Thirty-three people have died in a heat wave that has baked the southern part of the Canadian province of Quebec, officials say.
The sweltering weather began last Friday with temperatures hitting 35C (95F) and high humidity.
The death toll has climbed every day this week, with most of the victims between the ages of 50 to 80.
The heat wave is the worst the province has seen in decades, officials say.
Officials are urging people to drink plenty of water and stay in the shade.
"We're doing everything we can," said Montreal Mayor Valerie Plante.
My thoughts are with the loved ones of those who have died in Quebec during this heat wave. The record temperatures are expected to continue in central & eastern Canada, so make sure you know how to protect yourself & your family: https://t.co/JSPPsU80x9— Justin Trudeau (@JustinTrudeau) July 4, 2018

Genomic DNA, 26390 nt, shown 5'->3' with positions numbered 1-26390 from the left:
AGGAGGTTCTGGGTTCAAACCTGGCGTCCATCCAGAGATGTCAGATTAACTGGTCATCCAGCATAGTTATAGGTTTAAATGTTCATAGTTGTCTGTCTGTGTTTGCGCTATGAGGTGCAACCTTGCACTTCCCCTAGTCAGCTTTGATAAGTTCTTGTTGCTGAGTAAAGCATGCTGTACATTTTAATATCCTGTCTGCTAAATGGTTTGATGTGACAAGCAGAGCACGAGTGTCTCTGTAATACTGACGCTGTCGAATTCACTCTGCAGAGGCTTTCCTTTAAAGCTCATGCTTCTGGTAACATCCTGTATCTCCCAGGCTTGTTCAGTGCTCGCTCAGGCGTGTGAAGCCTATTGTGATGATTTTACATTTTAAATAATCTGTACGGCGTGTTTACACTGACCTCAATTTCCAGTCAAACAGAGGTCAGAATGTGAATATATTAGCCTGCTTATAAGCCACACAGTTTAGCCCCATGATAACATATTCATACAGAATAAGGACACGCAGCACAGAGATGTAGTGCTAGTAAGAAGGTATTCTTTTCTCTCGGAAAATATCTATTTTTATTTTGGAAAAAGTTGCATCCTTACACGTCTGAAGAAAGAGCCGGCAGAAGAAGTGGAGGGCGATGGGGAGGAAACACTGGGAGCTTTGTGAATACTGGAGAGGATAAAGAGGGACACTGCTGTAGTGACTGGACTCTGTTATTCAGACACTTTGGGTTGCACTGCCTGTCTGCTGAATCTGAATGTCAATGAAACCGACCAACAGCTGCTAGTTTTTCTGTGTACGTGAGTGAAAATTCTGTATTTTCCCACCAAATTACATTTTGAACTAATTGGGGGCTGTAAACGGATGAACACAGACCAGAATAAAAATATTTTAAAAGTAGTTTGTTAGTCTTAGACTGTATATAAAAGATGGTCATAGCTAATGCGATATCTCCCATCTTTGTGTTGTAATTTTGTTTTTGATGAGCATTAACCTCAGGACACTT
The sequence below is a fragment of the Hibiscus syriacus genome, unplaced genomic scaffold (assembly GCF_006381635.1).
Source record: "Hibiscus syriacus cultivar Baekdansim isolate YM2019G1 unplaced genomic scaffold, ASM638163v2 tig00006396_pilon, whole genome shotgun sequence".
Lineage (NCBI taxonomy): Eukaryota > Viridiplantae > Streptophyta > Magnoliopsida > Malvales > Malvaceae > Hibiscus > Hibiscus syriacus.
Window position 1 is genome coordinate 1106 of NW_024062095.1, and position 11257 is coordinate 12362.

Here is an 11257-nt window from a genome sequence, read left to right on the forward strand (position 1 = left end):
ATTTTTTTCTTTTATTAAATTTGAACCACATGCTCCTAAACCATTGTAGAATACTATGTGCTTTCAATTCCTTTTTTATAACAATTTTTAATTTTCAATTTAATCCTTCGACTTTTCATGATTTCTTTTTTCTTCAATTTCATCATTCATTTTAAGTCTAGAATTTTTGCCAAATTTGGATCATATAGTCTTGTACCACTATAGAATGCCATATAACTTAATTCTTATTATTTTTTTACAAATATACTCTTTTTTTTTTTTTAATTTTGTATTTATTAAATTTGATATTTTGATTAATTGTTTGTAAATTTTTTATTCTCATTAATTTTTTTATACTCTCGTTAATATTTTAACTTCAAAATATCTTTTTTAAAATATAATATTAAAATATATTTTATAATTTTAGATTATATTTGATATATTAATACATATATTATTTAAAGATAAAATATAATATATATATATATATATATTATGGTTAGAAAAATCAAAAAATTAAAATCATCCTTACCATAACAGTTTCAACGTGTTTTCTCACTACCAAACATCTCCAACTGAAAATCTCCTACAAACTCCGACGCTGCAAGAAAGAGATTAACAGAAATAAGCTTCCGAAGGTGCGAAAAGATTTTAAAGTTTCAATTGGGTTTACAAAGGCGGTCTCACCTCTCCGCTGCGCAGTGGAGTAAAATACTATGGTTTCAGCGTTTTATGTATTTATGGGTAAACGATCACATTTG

The city has opened pools and air conditioned spaces to the public.
Mayor Plante said first responders have been going door-to-door, checking on some 15,000 vulnerable residents.
So far, 18 of the 33 deaths have been in Montreal, the most populous city in the province, with other deaths in surrounding regions.
"I'm counting on Montrealers to knock on doors, maybe of a neighbour, just to find out if the person is OK. It's a team effort," said Mayor Plante.
Heat waves can be especially deadly for the very young, very old and infirm, said public health officials.
Montreal public health official Mylene Drouin told the CBC that most of the Montrealers who died were over 65, had no air conditioning and had prior health issues.
Average temperatures in Montreal are way above the usual 25C at this time of year.
The heat is supposed to ease off on Friday, according to Environment Canada, with highs dropping to 24C.